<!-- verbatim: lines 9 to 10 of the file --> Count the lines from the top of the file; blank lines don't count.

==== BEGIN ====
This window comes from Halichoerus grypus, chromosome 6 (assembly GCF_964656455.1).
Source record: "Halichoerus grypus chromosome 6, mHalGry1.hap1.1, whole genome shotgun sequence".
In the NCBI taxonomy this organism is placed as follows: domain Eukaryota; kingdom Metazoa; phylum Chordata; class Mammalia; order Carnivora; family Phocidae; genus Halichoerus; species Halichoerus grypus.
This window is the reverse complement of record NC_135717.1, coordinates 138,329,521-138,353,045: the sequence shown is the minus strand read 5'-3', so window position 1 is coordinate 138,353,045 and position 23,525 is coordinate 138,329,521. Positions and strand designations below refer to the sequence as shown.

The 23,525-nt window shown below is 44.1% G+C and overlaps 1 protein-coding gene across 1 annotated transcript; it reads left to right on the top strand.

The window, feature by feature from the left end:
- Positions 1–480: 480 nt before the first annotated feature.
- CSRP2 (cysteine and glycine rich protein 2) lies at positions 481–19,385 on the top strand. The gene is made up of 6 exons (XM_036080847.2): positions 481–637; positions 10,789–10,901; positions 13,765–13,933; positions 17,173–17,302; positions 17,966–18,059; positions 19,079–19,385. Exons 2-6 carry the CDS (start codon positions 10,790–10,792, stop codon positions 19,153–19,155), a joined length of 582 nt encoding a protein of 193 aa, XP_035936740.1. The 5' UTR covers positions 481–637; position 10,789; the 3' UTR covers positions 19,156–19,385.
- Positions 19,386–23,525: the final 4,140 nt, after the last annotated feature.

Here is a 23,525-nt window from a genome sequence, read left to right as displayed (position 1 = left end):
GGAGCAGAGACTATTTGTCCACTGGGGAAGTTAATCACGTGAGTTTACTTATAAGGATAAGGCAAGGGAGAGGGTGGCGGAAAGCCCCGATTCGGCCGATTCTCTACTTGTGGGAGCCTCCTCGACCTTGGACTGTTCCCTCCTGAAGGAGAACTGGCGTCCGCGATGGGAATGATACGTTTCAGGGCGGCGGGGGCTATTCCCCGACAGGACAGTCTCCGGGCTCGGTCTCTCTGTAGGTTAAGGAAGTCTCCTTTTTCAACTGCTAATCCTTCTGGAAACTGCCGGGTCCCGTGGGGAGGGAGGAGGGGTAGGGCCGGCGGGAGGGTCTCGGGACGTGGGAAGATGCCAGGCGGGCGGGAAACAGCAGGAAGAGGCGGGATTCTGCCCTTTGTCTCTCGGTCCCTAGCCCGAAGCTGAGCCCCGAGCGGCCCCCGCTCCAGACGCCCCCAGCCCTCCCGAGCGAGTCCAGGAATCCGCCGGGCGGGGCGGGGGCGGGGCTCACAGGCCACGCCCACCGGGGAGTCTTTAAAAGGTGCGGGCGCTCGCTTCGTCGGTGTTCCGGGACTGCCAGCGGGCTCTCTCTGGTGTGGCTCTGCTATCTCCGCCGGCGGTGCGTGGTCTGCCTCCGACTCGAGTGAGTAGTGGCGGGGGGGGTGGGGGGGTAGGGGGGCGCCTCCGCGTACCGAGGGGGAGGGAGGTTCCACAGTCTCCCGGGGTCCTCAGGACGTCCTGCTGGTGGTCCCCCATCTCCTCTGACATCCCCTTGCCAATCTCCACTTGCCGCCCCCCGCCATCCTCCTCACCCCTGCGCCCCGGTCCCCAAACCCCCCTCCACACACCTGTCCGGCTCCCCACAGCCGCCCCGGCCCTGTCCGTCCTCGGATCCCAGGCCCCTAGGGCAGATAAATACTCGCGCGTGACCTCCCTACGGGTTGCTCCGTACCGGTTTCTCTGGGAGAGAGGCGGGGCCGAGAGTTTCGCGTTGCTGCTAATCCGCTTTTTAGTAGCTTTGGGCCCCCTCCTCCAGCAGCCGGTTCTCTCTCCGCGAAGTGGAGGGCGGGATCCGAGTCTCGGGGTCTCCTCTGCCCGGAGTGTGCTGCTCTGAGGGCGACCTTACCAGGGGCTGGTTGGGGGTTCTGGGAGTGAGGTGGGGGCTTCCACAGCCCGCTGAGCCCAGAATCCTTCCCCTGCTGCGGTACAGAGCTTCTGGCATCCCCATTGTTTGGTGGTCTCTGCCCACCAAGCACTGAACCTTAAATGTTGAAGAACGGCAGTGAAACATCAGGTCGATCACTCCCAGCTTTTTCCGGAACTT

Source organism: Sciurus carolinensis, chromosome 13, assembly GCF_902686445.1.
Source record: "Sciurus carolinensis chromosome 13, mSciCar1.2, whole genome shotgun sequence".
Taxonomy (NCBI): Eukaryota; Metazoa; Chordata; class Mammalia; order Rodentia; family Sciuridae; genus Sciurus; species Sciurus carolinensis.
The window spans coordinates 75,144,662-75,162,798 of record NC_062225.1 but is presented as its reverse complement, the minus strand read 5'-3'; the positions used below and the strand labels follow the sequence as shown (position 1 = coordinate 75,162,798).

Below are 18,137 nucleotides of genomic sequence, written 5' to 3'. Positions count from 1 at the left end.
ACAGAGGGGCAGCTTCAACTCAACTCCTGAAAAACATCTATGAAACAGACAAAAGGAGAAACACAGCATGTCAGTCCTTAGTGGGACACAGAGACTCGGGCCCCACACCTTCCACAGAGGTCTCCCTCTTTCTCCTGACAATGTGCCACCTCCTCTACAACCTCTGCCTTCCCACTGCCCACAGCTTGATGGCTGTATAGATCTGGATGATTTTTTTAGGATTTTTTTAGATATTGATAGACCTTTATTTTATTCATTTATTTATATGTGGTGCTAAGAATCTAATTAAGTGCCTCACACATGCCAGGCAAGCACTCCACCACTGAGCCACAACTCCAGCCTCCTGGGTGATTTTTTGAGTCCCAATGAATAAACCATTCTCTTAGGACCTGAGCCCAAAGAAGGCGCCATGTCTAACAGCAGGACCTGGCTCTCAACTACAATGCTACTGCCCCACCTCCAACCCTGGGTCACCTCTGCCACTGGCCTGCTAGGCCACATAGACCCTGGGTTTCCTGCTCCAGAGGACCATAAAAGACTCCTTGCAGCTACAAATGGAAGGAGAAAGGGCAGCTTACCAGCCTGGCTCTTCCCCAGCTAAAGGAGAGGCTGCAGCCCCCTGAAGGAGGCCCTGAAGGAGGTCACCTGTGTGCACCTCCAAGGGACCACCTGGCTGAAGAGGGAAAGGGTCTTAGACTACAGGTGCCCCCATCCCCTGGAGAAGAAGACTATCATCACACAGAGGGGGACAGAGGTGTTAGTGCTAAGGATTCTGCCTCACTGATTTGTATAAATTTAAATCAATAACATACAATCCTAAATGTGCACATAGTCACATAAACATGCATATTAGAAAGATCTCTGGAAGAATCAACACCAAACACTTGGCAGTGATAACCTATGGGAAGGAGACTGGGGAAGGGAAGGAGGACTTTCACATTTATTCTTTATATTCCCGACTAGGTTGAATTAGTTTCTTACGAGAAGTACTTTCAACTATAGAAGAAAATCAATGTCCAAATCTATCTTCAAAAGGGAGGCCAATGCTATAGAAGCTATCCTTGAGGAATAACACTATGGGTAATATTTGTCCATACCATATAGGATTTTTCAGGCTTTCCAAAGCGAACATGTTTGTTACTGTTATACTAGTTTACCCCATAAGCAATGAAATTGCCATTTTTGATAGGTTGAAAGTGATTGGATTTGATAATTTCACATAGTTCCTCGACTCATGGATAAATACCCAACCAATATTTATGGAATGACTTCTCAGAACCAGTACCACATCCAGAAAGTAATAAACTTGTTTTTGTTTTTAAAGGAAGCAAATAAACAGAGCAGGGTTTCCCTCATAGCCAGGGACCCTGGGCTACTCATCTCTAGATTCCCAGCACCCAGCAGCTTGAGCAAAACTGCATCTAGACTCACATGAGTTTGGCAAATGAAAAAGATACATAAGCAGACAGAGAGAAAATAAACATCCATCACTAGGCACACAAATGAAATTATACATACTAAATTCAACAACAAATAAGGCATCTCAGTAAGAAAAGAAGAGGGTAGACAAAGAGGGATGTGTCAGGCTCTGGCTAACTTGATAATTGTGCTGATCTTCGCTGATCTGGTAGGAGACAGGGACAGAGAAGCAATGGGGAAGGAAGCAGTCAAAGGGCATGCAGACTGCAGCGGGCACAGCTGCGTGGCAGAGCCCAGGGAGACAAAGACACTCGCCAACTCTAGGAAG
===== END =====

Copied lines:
- Positions 19,386–23,525: the final 4,140 nt, after the last annotated feature.

Here is a 23,525-nt window from a genome sequence, read left to right as displayed (position 1 = left end):